We only “pitch” what we consider viable stories to the news media and never complain if we fail to achieve “hits.”

But in late April, we were on a roll, thanks to our clients and a host of reporters and editors who agreed that our advisories warranted coverage. And in some cases, the placements were beyond our wildest imaginations. (more…)

This spring, three fellow members of the Hampton Roads American Marketing Association (HRAMA) and I had the chance to volunteer at Triangle AMA’s High Five Conference in Raleigh, NC. We heard rumblings about how great the conference was but it’s safe to say our expectations were far exceeded.

The conference is the place where “marketing and creative meet.” It brings together key industry professionals, provides amazing networking opportunities and most importantly, reignites your creative fire (which, if you’re like me, may have started to look more like a glowing ember).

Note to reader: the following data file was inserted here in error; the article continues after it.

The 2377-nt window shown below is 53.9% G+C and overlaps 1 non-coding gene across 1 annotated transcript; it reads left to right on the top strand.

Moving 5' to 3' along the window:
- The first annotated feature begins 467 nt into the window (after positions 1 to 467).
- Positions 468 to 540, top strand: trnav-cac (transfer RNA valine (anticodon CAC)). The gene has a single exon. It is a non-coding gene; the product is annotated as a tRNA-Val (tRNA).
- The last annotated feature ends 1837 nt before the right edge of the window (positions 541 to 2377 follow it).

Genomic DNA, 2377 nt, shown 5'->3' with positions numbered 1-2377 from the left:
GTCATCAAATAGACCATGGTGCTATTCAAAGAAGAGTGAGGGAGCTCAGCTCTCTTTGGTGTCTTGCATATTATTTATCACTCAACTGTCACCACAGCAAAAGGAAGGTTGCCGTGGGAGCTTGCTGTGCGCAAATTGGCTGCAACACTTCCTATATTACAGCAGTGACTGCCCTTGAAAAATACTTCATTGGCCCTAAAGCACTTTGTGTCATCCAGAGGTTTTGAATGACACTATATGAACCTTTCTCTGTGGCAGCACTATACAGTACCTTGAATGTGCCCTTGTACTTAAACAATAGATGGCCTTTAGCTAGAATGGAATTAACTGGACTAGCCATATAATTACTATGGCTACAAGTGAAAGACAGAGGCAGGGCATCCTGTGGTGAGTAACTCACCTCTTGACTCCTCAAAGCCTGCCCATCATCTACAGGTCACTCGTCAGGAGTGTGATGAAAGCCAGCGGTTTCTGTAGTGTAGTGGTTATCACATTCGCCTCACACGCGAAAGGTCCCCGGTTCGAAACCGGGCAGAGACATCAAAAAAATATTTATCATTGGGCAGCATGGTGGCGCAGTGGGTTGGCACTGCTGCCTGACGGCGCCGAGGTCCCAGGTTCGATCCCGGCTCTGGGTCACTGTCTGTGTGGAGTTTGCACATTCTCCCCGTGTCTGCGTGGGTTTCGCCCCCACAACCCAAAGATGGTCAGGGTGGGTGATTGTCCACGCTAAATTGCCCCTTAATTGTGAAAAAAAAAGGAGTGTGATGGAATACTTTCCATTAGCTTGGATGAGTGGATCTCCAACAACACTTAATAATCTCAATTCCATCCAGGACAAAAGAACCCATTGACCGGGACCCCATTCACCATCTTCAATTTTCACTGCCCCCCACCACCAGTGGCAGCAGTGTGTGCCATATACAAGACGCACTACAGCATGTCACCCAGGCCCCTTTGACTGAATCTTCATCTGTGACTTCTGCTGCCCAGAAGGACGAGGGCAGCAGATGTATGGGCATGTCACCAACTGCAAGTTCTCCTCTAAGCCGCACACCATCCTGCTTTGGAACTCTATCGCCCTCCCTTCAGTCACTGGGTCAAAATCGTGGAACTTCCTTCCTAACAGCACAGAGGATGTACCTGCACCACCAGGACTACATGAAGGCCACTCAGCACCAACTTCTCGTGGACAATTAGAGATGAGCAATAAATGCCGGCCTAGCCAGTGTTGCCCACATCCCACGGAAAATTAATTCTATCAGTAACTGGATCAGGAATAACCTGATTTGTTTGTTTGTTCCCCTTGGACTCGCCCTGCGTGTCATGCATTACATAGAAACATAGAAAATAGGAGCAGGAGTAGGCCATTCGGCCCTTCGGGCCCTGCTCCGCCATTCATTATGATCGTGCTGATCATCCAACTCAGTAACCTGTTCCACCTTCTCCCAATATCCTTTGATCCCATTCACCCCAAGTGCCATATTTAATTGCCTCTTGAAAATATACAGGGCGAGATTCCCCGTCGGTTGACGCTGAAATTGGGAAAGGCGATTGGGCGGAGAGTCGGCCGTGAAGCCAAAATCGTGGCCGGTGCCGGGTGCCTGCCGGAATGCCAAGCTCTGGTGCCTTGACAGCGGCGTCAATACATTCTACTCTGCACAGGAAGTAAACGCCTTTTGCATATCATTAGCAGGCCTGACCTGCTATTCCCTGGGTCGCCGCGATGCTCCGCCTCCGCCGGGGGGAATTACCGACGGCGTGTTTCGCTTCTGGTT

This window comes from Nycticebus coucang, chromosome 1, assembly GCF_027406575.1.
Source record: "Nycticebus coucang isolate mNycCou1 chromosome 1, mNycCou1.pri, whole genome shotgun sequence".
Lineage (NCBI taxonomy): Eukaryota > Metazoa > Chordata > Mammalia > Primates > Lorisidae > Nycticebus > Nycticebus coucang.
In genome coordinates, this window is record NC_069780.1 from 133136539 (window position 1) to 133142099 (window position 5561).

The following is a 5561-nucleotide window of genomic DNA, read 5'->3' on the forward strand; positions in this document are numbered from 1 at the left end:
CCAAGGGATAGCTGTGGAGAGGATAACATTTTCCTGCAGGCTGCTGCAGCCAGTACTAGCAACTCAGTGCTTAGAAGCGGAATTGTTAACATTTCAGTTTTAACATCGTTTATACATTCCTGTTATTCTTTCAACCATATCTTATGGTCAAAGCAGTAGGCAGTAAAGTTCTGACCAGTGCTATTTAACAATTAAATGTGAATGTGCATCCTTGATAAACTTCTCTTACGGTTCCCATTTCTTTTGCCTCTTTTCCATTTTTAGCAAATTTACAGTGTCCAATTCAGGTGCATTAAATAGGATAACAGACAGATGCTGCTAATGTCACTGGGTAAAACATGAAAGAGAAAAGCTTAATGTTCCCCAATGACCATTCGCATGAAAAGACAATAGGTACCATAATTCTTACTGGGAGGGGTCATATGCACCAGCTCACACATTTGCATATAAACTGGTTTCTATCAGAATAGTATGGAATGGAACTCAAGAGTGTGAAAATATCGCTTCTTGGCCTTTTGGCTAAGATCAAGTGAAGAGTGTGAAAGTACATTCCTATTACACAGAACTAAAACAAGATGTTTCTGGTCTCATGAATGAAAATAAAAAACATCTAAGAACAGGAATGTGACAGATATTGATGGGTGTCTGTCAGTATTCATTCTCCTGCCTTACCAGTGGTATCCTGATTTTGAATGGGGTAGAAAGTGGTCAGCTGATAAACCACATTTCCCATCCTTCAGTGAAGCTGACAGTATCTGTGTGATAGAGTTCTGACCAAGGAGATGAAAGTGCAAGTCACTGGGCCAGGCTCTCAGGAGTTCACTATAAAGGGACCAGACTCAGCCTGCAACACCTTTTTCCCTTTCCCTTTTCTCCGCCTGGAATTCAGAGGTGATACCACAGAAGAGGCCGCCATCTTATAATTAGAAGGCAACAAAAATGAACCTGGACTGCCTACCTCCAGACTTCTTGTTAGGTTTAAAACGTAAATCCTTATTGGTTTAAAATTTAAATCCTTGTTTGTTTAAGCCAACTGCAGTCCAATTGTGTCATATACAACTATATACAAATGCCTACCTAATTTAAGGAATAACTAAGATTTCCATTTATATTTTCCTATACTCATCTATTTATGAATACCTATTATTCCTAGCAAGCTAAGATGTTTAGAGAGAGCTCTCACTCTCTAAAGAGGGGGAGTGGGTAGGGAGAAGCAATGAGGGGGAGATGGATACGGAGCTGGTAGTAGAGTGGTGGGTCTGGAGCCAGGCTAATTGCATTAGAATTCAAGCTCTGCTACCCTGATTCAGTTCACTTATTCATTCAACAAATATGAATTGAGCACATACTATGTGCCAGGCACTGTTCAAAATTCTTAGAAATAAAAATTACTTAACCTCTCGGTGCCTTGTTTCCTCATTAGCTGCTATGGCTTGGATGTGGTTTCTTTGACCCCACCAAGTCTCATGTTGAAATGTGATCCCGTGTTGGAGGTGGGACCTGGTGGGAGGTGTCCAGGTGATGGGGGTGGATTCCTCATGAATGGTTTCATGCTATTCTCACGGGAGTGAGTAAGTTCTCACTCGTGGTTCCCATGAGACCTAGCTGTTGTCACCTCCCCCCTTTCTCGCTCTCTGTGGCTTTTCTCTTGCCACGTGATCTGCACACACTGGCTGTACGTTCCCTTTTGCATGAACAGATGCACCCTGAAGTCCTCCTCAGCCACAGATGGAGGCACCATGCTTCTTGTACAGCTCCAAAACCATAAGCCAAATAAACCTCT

Jenn and Kyleigh "high five-ing" at High 5!

Jenn and Kyleigh “high five-ing” at High 5!

It’s impossible to reiterate everything we learned but here’s five key takeaways:

  1. People trust other people.

It’s undeniable. According to Scott Monty, principal of Scott Monty Strategies, 83% of people trust recommendations from people they know and 66% trust consumer opinions posted online. Brands need to connect with consumers by being authentic, responsive and compelling. Scott reminded us to refer back to Cicero, “If you wish to persuade me, you must think my thoughts, feel my feelings and speak my words.”

  1. Your haters are your most valuable assets.

By 2020, customer experience will be more important than price. Jay Baer, president of Convince & Convert, stressed the value of “hugging your haters” – every complaint, every channel, every time. 95% of unhappy customers don’t publicly complain. The 5% who do are our biggest asset. They tell us exactly what we’re doing wrong. In the age where customer service is the new marketing, “out-hug” your competition. Show them that you love your customers more than they do.

  1. Ask yourself: if the label falls off, would people still recognize me?

Ann Handley, chief content officer at MarketingProfs, believes your tone of voice is your “gutsiest, bravest asset.” Your biggest missed opportunity is doing what you’ve always done. Your story is what sets you apart and by providing that deeper value to your customers, you’ll ensure they won’t forget you.